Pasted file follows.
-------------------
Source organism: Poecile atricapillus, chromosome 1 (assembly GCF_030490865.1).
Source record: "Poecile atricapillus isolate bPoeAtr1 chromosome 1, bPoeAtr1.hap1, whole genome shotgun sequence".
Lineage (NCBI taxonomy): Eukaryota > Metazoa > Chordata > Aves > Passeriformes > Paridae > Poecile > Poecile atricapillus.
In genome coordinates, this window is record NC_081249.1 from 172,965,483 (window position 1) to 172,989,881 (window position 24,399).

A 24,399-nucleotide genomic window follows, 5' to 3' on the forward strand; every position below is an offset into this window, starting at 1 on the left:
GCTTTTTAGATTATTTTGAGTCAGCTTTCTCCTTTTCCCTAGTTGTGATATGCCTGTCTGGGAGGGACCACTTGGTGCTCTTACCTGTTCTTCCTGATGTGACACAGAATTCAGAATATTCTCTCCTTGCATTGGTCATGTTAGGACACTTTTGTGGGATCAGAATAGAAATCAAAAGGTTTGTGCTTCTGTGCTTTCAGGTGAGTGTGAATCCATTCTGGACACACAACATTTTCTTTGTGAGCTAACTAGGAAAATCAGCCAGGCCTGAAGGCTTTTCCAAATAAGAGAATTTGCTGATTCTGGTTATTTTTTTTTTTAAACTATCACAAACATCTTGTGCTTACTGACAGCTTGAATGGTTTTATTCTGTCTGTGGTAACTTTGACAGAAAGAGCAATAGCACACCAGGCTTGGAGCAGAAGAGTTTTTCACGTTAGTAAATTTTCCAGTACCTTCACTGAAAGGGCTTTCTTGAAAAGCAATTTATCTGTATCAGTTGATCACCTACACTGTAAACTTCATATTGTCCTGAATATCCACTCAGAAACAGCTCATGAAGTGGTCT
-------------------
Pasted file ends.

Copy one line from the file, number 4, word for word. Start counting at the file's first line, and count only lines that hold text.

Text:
In genome coordinates, this window is record NC_081249.1 from 172,965,483 (window position 1) to 172,989,881 (window position 24,399).